In the harsh economic climate that we are all now facing, fashion retailers are still wrestling with the perennial problems associated with selecting the right merchandise in the right quantities to avoid the twin pitfalls of markdown and stockouts. Optimising the merchandise planning process has never been more relevant.
In many cases this may be the only available method of improving margins – or even of survival. Computer programmes for planning can greatly increase buying efficiency.
The recurring problem facing merchandisers throughout the fashion industry, is to find a balance in buying quantities at style and colour level that accurately reflect the sales pattern that will be achieved. It is universally accepted that in any range there will be winners and losers, and it is therefore logical that the buying pattern should reflect this. How, though, can the best course be charted, given the sheer volume of decisions required in forecasting? The ubiquity of personal computers makes sophisticated Merchandise Planning Decisions Support Systems accessible to all but the very smallest independent retailers.
These can produce buying forecasts at style and colour level that accurately reflect sales patterns. The key to the success of these systems is a dramatic reduction in the number and nature of decisions required of the merchandiser. The systems perform the majority of the number crunching that has historically acted as a drag on the whole process, and leave the buyer better information on which to base decisions.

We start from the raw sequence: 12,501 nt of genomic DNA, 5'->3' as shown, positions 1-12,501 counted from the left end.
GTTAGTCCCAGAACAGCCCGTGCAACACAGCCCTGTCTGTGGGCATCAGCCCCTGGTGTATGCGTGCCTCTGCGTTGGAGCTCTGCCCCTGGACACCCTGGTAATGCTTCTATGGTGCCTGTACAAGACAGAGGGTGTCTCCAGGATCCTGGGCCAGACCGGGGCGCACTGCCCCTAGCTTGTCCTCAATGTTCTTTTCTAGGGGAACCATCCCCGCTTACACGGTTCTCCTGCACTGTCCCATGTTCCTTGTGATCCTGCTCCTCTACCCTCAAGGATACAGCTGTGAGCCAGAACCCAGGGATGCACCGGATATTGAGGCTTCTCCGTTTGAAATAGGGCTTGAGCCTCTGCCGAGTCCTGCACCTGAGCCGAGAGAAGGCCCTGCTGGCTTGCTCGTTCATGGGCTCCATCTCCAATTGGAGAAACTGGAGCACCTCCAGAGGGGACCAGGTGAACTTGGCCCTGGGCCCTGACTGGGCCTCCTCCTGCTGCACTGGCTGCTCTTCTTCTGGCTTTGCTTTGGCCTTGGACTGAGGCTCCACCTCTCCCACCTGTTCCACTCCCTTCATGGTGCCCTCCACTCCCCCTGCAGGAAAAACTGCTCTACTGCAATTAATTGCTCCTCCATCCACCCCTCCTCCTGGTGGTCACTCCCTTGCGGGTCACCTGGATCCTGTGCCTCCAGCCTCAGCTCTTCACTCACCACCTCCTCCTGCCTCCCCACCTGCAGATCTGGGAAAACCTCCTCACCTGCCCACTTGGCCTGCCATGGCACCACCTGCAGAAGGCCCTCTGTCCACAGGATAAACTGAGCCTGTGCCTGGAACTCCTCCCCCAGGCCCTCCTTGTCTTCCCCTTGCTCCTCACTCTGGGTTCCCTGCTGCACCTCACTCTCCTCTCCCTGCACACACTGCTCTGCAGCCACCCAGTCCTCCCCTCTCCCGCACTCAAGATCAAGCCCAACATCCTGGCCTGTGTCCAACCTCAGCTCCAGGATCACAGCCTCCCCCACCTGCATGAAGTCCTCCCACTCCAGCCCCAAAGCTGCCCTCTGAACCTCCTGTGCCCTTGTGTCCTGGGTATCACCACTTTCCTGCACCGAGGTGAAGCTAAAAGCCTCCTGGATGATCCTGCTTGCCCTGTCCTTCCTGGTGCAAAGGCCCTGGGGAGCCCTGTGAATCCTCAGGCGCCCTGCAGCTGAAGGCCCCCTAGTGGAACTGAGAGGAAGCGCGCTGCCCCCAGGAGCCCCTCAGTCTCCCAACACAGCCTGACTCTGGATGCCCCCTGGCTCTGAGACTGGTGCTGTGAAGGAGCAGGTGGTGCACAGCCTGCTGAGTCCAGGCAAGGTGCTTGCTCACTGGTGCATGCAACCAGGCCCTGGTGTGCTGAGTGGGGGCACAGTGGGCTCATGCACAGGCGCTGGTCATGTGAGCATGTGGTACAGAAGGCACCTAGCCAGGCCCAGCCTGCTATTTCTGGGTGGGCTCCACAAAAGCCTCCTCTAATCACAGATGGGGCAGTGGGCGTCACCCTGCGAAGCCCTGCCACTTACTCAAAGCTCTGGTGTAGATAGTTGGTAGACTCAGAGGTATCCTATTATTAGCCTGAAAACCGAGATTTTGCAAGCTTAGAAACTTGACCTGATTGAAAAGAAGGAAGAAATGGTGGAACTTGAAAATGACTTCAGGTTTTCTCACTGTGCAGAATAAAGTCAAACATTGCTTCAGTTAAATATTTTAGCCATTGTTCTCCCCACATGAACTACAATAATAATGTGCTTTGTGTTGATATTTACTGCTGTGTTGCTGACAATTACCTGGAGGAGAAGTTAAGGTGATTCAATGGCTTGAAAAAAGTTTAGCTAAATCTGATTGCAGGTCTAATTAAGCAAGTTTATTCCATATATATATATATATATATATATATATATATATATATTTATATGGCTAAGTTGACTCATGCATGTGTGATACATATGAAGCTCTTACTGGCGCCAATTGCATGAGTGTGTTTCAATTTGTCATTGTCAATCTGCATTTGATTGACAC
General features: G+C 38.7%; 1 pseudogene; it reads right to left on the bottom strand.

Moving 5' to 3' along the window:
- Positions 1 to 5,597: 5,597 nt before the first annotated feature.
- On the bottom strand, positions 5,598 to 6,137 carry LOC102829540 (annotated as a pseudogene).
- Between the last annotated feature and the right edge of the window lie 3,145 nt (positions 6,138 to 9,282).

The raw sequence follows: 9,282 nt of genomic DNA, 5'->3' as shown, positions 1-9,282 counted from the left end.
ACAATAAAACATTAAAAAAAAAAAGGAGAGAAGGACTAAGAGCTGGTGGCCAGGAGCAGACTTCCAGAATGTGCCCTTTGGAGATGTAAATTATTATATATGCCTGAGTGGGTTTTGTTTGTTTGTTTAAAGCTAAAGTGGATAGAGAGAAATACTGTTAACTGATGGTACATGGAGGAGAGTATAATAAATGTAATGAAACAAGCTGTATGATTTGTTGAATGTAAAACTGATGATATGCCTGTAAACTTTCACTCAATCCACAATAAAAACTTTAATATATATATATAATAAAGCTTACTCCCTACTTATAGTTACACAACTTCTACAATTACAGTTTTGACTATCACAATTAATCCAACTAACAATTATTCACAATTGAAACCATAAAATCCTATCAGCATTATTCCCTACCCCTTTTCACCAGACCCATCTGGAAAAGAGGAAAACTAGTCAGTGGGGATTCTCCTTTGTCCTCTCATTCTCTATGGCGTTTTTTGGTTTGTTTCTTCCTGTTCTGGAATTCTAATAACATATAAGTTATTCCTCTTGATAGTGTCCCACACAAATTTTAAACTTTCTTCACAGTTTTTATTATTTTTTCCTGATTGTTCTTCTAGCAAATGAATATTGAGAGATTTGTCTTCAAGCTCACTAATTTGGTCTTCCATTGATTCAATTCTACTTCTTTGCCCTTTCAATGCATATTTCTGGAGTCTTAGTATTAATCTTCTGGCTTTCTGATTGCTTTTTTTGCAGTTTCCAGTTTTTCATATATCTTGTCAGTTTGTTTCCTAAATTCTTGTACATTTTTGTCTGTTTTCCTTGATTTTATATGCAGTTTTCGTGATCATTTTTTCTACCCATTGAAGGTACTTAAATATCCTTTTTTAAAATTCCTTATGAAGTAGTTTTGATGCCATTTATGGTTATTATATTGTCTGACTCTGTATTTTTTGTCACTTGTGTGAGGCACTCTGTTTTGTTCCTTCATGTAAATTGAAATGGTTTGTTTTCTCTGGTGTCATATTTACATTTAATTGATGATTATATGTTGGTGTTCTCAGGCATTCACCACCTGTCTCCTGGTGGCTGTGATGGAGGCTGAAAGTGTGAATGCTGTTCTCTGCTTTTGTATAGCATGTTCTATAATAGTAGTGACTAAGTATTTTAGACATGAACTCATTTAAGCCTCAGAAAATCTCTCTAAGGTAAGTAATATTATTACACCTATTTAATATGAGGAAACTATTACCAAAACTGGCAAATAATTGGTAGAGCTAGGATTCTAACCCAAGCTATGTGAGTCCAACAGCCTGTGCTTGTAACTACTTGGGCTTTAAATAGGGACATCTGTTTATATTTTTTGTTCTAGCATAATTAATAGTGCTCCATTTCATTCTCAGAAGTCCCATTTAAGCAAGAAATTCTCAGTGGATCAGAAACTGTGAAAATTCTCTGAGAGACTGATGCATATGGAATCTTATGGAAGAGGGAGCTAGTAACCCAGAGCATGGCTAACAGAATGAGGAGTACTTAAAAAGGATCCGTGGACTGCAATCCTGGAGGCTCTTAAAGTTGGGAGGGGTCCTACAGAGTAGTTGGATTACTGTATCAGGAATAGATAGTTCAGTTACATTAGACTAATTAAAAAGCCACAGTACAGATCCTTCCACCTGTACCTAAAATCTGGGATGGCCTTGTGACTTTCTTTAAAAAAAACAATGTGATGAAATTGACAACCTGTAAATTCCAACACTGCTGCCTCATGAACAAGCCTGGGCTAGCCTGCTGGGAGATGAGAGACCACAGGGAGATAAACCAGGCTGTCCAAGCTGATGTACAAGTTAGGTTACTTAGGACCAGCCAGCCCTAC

Such systems typically consist of a set of basic inputs, including historical sales data, seasonal structure, product hierarchy structure, top-level budgets, percentage participation by season and category. There are also basic outputs such as buying quantities by style and colour.
The inputs and outputs can be built around a `rank curve’ which shows the percentage of sales achieved by a given percentage of styles. Based on empirical evidence, a similar percentage of sales can be expected for a given percentage of styles for each season for separate groups of merchandise.
For example, it is common for the first 10 per cent of styles to achieve about 28 per cent of the sales. It is therefore possible to predict with reasonable accuracy the sales levels of the styles in order of performance. The question then facing merchandisers is which are the best sellers rather than looking at buying quantities in isolation.
An extension of the principle allows retailers to forecast how many styles should be made available in a given garment type. If the retailer expects to sell 100,000 units and has a minimum order quantity of 250, then the lowest selling style will account for at least one per cent of sales. By using the shape of the curve, it is possible to deduce how many styles this minimum will allow – say 15.
The system would then work out the quantities per style to be bought and the merchandiser would finish the task by ranking the sales potential of the top 15 styles available. A further refinement would allow the forecast to be edited by the buyer.
Being based on historical data such systems also become more accurate from year to year, the data being “cleaner” each time the process is followed.